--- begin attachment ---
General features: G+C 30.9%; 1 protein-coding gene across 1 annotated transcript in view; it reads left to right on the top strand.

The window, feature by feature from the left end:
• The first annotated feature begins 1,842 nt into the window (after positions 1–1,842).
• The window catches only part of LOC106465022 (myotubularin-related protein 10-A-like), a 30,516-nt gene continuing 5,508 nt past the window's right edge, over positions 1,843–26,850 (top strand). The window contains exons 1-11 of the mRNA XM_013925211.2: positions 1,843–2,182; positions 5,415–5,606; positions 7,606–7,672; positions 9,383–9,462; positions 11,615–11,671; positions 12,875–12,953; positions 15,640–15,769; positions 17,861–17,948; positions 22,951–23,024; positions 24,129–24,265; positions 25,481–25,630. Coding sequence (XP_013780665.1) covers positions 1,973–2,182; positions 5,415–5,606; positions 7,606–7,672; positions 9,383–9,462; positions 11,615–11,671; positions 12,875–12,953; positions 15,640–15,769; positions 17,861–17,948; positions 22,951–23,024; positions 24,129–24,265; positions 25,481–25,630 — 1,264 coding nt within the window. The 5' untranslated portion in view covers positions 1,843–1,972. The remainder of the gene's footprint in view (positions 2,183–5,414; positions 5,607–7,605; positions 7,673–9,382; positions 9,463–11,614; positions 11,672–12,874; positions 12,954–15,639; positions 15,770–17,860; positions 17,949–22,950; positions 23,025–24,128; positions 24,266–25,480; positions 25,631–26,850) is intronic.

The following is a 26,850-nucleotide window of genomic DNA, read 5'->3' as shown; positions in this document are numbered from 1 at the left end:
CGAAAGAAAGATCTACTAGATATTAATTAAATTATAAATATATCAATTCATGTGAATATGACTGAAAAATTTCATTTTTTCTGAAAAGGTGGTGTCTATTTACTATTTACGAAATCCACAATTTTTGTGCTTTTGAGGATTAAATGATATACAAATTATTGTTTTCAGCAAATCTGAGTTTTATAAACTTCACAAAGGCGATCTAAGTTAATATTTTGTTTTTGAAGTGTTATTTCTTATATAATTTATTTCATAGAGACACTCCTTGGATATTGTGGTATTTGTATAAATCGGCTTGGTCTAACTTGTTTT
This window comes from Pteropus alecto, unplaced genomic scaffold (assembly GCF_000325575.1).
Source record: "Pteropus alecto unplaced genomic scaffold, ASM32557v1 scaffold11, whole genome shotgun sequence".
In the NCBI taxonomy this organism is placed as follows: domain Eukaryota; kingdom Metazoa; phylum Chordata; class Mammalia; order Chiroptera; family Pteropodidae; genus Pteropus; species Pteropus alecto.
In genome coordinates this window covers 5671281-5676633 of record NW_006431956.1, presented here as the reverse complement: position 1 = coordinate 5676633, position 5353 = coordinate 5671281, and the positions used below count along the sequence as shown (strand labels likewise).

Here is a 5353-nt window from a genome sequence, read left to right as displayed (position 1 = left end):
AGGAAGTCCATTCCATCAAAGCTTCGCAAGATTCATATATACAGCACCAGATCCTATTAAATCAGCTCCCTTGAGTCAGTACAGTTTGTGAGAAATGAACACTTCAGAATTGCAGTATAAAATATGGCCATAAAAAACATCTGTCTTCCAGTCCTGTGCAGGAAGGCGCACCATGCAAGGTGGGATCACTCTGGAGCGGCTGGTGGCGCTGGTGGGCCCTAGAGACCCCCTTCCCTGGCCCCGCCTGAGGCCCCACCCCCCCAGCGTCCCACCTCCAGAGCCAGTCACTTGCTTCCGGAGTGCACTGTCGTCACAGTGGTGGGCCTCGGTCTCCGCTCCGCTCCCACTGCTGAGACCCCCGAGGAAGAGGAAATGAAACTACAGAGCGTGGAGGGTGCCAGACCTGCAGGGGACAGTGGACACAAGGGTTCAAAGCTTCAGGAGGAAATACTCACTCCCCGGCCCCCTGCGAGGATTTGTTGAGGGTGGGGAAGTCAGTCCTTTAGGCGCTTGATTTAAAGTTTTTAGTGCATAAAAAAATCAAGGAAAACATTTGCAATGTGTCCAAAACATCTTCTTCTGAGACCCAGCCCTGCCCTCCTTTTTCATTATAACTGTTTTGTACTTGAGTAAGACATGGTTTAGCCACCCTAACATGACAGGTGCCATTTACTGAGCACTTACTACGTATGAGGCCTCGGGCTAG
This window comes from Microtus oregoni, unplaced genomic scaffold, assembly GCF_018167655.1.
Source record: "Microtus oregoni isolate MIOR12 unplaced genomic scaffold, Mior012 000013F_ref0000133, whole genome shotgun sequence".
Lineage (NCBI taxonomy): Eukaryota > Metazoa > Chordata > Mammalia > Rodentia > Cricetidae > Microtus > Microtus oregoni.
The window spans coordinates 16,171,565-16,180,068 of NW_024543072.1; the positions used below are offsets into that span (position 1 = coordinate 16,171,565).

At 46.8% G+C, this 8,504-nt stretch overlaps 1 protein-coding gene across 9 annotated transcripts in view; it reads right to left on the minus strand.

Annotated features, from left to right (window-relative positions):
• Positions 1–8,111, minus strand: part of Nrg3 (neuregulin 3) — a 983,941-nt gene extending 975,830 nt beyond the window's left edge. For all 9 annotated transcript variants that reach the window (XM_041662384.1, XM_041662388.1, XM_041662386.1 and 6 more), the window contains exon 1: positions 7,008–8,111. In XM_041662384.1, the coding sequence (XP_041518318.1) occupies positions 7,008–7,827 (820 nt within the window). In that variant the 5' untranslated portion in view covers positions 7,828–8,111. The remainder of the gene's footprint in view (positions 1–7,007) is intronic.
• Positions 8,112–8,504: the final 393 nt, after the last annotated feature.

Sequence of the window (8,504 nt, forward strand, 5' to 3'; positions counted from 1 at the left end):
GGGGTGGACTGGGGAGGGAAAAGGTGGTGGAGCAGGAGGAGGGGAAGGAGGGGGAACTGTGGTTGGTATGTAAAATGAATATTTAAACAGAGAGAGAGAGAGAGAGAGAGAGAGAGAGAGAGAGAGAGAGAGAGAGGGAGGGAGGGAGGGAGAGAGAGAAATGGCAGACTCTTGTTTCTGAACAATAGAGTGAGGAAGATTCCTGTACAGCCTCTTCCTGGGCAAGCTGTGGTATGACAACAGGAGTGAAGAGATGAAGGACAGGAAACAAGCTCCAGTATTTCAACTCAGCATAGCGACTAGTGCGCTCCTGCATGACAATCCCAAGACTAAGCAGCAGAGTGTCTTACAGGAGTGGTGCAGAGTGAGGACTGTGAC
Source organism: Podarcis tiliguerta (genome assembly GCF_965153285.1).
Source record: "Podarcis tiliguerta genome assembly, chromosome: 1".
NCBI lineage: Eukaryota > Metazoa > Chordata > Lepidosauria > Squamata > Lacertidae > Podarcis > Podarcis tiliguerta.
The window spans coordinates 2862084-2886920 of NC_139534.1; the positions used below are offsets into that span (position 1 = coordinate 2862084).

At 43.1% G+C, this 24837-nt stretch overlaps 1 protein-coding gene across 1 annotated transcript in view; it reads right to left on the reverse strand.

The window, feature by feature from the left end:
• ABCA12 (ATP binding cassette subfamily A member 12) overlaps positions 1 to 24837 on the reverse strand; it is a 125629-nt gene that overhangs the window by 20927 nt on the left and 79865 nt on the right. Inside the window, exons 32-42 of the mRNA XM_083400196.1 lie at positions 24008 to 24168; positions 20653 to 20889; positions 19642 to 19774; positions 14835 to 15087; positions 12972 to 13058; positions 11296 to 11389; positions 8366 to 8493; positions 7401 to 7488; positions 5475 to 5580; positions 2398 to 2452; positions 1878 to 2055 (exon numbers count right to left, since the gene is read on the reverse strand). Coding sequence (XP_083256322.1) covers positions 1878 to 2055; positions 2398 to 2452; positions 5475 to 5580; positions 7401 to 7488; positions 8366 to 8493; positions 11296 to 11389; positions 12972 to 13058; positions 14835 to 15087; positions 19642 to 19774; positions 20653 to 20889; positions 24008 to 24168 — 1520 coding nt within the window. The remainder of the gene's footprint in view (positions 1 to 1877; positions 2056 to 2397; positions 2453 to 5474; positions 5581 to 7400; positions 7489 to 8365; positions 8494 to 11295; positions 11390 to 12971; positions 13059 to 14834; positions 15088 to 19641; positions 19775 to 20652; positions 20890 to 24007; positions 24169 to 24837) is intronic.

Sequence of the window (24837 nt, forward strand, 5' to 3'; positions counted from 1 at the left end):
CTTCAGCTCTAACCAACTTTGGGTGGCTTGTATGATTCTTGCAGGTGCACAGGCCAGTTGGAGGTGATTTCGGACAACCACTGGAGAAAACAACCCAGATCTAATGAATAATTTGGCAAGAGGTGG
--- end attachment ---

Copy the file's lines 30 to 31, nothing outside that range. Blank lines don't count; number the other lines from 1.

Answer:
Sequence of the window (24837 nt, forward strand, 5' to 3'; positions counted from 1 at the left end):
CTTCAGCTCTAACCAACTTTGGGTGGCTTGTATGATTCTTGCAGGTGCACAGGCCAGTTGGAGGTGATTTCGGACAACCACTGGAGAAAACAACCCAGATCTAATGAATAATTTGGCAAGAGGTGG